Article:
Trading will often try the patience of saints. Even patient, calm, decisive people, who pride themselves over how they’ve developed emotional control over their decision making and the measured way they navigate through their own personal lives, have been known to smash keyboards and trash their home office space, during their formative trading months and years.
Trading appears to have this uncanny ability to get under our skin, in so many ways. Failing at it initially can be regarded as an insult to our intelligence and a knock to our confidence and status. We assume we’ll be a natural that we’ll no doubt suffer a small period of adjustment, but for the most part we expect that we’ll enjoy success quickly. We’ve experienced success in other aspects of our life, when we’ve applied ourselves and utilized our intelligence, therefore we’re convinced that trading will only represent a challenge, not an impossible hurdle to overcome.
There’s nothing that can prepare us for the individual journey towards profitability, each journey is unique, every trader’s path to profitability will differ; in terms of the time it takes and the method. And the vast majority of us underestimate the how much time it takes to achieve profitability and how much it’ll cost (as an education expense), whilst we’re learning our new craft.
There is very little that can prepare us for the complexity involved when becoming an independent retail forex trader. We need to remember that our industry is still very young; in terms of trading forex over the internet, perhaps trading is only fifteen years old as an industry. It must also be countered by an allowance as to how long it took for many tutors and trainers to put together various trading manuals, offline or online.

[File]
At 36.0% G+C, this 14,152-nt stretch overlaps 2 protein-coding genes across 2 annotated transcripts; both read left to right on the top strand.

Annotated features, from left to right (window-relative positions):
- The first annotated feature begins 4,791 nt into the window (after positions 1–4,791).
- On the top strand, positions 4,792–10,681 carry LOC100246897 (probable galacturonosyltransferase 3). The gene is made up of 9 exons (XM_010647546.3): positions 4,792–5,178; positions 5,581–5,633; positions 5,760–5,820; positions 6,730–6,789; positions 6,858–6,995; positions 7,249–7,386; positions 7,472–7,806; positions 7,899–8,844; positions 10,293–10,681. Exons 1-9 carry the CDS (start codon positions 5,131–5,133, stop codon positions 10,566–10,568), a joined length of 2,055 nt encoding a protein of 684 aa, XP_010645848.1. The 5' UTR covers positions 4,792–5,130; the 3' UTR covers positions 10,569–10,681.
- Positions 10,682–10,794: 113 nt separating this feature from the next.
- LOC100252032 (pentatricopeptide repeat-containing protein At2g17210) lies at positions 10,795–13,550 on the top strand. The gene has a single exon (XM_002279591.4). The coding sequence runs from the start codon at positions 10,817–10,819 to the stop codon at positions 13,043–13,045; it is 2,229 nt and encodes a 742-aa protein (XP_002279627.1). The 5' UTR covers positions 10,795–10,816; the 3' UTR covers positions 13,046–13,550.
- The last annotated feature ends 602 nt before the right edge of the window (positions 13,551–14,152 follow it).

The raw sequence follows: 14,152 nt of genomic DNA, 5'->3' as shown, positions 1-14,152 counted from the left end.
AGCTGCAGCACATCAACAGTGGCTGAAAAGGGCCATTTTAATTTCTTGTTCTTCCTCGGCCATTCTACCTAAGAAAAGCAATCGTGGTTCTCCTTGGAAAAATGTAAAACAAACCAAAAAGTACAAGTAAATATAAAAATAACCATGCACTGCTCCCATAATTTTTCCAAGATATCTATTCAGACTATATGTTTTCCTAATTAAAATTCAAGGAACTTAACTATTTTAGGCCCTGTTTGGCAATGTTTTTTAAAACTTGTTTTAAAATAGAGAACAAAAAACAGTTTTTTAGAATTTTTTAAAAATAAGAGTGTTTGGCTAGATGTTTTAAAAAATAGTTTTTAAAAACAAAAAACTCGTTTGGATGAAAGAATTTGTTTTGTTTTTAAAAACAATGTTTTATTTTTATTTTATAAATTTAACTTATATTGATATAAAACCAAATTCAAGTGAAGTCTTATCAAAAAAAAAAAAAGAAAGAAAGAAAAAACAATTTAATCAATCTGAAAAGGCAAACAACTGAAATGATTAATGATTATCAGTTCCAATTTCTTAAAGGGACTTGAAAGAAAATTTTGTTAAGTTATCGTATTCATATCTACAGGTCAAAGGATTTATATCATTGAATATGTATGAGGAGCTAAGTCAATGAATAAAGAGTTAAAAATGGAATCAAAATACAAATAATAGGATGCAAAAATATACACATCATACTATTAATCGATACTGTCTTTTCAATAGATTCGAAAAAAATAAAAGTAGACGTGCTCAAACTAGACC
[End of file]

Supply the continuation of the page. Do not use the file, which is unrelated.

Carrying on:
But it’s the day to day patience skills we need to develop and keep focused on, whilst still maintaining a longer term objective. We need to develop intangible and fluid skills ensuring that we; let trades run, allow our method and trading strategy to execute trades as per our trading plan, not panic, not interfere and not become seduced by alternative and poor advice.
Unfortunately, there appears to be a direct correlation between patience and trading experience; patience develops as we become experienced, how we close this gap is one of the key issues in order to enjoy trading success. We’re also impatient to see our account balance rise, and often we make the basic mistake of believing that the more trades we take, the more profit we can make, a potentially terminal thought process for our trading progression.
There are many simple exercises that we can adopt to develop patience, however, one overall suggestion would be to simplify our trading. If we trade one only security, either on a day trading or swing trading basis, then patience could naturally develop as a byproduct. Rather than stress over several short term positions, we’ll only concentrate on the one trading position at any given time and stress and patience are often interlinked. For example; if we trade only EUR/USD, with a straight through processing electronic configured network broker, then we’ll experience less slippage, better spreads and more reliability.
Less stress will help encourage patience. If we limit ourselves to risking only 0.5% account risk per trade and develop a circuit breaker of 1% per day, then we’ll be limiting ourselves to losing two losses in series with no wins, before ending our day’s trading to patiently wait for the next day’s opportunities.
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